Among the dozens of sessions Django Reinhardt cut with various groups from 1934 to 1953, he would only rarely make trio recordings. This set compiles all of this existing instrumental trios, including a variety of different formations. As a bonus, a rare session by singer Nitta Rette backed by a trio of Django, Stéphane Grappelli and pianist Emil Stern (with plenty of solos by the three instrumentalists), as well as a series of quartet sides which feature Django as a prominent soloist.
The American lutenist, Hopkinson Smith, began as a teenager he began to study the classical guitar and in his early 20's, he became acquainted with the lute which he started to learn by himself. He majored in musicology at Harvard and graduated with honors in 1972. In 1973, Hopkinson Smith came to Europe to devote himself to the lute in earnest. He worked in Catalonia with Emilio Pujol, a profound pedagogue in the 19th century tradition who instilled in him a sense for higher artistic values, and in Switzerland with Eugen Dombois whose sense of happy organic unity between performer, instrument and historic period has had a lasting effect on him. From the mid 1970's, he was involved in various ensemble projects including the founding of the ensemble Hespèrion XX and a ten-year collaboration with Jordi Savall. This collaboration led to important experiences in chamber music which were a creative complement to his work as a soloist.
Duo Ahlert & Schwab have dedicated themselves, through their choice of instruments, to one of the smallest repertoires to be found in the classical music pantheon, that for guitar and mandolin. On this Naxos' effort, Daniel Ahlert plays the mandolin, and Birgit Schwab takes Baroque guitar and archlute parts in works of Sylvius Leopold Weiss and Giovanni Hoffmann. Being German, they identify Giovanni Hoffmann under the wholly inauthentic name of "Johann Hoffmann," which can lead to some confusion.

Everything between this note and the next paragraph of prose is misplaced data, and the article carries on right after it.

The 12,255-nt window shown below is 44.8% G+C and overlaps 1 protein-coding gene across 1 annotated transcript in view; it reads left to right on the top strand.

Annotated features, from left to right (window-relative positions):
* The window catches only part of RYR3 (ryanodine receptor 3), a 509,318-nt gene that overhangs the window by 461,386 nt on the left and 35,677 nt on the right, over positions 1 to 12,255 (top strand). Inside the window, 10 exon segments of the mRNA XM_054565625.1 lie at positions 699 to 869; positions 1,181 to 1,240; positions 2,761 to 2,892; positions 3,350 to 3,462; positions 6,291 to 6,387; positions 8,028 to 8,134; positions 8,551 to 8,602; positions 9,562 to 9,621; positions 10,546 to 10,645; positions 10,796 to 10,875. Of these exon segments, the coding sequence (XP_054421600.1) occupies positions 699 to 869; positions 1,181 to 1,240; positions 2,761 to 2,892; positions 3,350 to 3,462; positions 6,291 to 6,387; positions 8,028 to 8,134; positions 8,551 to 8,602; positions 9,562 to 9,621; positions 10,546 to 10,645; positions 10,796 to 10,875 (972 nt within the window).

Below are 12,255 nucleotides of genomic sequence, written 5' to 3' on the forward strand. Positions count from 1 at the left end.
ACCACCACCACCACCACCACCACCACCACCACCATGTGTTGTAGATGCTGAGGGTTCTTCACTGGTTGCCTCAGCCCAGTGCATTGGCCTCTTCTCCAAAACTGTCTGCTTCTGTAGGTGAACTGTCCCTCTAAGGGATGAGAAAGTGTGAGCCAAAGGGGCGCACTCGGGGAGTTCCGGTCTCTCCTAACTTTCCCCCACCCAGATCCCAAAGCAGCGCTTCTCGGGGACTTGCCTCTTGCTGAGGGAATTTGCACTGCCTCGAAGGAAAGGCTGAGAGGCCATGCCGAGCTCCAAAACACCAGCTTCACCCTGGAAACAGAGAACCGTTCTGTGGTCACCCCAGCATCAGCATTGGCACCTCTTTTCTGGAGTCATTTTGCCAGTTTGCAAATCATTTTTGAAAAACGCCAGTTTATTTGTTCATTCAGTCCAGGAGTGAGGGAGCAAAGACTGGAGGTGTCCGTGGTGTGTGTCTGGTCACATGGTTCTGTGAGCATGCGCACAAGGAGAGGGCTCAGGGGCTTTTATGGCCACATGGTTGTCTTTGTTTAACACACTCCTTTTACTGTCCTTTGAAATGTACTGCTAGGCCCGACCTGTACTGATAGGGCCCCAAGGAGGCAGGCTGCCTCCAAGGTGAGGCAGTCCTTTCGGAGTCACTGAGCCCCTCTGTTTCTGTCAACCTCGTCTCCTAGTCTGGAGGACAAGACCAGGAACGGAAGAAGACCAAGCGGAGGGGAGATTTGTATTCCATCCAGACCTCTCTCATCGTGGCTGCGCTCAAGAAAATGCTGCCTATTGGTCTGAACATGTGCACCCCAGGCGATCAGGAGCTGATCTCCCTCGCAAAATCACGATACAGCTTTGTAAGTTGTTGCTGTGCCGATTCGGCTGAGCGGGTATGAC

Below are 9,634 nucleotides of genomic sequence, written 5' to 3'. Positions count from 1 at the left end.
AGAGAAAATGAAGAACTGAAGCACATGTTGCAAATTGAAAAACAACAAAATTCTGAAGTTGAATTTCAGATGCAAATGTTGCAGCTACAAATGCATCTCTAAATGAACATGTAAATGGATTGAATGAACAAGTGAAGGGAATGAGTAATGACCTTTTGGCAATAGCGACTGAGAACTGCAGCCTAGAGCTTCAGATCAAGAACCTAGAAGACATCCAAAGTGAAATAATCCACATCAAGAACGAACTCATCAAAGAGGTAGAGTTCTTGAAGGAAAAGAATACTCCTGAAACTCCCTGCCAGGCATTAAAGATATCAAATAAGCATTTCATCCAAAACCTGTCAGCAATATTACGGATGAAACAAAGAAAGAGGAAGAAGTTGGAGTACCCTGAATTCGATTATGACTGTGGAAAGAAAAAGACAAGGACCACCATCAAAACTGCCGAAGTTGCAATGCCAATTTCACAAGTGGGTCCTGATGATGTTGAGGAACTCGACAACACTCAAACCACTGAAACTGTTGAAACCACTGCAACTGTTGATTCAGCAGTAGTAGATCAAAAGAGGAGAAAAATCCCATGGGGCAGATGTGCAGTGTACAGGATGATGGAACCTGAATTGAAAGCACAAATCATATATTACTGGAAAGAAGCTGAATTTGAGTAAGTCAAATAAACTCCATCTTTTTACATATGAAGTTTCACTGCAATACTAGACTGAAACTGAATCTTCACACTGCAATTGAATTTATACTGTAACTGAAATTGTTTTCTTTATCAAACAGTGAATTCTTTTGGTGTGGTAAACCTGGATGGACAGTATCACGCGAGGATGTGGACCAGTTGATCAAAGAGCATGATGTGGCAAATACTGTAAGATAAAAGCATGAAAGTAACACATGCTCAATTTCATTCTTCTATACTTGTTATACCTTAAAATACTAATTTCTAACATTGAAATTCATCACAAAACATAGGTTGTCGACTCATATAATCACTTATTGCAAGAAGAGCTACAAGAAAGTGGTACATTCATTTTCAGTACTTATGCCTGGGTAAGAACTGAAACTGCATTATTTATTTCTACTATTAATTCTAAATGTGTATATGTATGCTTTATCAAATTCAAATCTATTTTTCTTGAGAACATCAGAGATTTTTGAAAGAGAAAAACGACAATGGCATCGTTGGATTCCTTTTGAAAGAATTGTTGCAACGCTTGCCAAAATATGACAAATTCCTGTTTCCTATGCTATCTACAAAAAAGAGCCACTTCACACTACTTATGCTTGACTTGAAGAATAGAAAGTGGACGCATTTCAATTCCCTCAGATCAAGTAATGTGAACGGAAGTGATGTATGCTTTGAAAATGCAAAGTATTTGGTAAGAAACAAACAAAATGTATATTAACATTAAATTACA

Set of Fremeaux’s definitive Integrale Django Reinhardt collection. Mastered by Daniel Nevers, there are 20 volumes of these, and each volume has 2 CDs – 40 CDs total. Each volume also comes with a fairly thick booklet with discography and notes. And the booklets and inserts have very nice B&W pictures of Django. Une réédition d’exception ! Depuis quelques années maintenant, les éditions Frémeaux ont entrepris la publication d’une intégrale des enregistrements de Django Reinhardt.
This is the Reinhardt mother lode – a six-disc collection of the Gypsy legend's oeuvre stretching from just before to just after World War II. Disc one includes several infectious cuts with vocalist Freddy Taylor, beginning with Stuff Smith's "I'se a Muggin'." Disc six closes with one of Reinhardt and Grappelli's last recording sessions together, which included an unusually dark reading of "Oh Lady Be Good" and a revisitation of the obscure "Bricktop" (the first version appears on disc two). In between are well over 100 marvelous tracks, with sound quality up to Mosaic's (and Michael Cuscuna's) impeccable standards. The booklet contains a learned essay and annotation by Mike Peters, as well as an impressive gallery of photographs, concert posters, and news clippings. Extraordinary, and for Reinhardt's most devoted fans, entirely worth the investment.